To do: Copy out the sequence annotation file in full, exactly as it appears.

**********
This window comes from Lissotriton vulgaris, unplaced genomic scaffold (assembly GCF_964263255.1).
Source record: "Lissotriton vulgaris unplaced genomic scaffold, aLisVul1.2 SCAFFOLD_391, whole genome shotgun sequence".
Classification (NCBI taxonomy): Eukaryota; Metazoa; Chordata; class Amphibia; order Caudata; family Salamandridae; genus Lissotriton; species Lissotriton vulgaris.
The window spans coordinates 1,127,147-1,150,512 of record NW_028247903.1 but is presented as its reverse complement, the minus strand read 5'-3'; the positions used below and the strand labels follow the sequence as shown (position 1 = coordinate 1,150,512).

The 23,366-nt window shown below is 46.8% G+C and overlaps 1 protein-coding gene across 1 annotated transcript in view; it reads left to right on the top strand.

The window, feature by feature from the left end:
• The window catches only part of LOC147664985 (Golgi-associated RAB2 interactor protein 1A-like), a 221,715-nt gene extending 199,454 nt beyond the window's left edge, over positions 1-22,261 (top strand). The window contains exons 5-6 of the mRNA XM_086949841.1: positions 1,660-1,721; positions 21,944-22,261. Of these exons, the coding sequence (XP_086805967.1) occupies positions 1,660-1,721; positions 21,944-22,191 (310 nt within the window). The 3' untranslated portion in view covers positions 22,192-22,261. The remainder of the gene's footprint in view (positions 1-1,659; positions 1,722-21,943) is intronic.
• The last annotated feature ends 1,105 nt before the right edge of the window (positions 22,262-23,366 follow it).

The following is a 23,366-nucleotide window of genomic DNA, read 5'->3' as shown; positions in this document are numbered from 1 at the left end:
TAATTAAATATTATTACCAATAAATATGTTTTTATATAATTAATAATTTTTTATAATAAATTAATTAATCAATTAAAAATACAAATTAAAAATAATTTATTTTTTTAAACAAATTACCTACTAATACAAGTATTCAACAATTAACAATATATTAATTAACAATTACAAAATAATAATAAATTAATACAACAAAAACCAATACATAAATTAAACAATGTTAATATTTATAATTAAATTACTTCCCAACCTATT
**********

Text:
This window comes from Lissotriton vulgaris, unplaced genomic scaffold (assembly GCF_964263255.1).
Source record: "Lissotriton vulgaris unplaced genomic scaffold, aLisVul1.2 SCAFFOLD_391, whole genome shotgun sequence".
Classification (NCBI taxonomy): Eukaryota; Metazoa; Chordata; class Amphibia; order Caudata; family Salamandridae; genus Lissotriton; species Lissotriton vulgaris.
The window spans coordinates 1,127,147-1,150,512 of record NW_028247903.1 but is presented as its reverse complement, the minus strand read 5'-3'; the positions used below and the strand labels follow the sequence as shown (position 1 = coordinate 1,150,512).

The 23,366-nt window shown below is 46.8% G+C and overlaps 1 protein-coding gene across 1 annotated transcript in view; it reads left to right on the top strand.

The window, feature by feature from the left end:
• The window catches only part of LOC147664985 (Golgi-associated RAB2 interactor protein 1A-like), a 221,715-nt gene extending 199,454 nt beyond the window's left edge, over positions 1-22,261 (top strand). The window contains exons 5-6 of the mRNA XM_086949841.1: positions 1,660-1,721; positions 21,944-22,261. Of these exons, the coding sequence (XP_086805967.1) occupies positions 1,660-1,721; positions 21,944-22,191 (310 nt within the window). The 3' untranslated portion in view covers positions 22,192-22,261. The remainder of the gene's footprint in view (positions 1-1,659; positions 1,722-21,943) is intronic.
• The last annotated feature ends 1,105 nt before the right edge of the window (positions 22,262-23,366 follow it).

The following is a 23,366-nucleotide window of genomic DNA, read 5'->3' as shown; positions in this document are numbered from 1 at the left end:
TAATTAAATATTATTACCAATAAATATGTTTTTATATAATTAATAATTTTTTATAATAAATTAATTAATCAATTAAAAATACAAATTAAAAATAATTTATTTTTTTAAACAAATTACCTACTAATACAAGTATTCAACAATTAACAATATATTAATTAACAATTACAAAATAATAATAAATTAATACAACAAAAACCAATACATAAATTAAACAATGTTAATATTTATAATTAAATTACTTCCCAACCTATT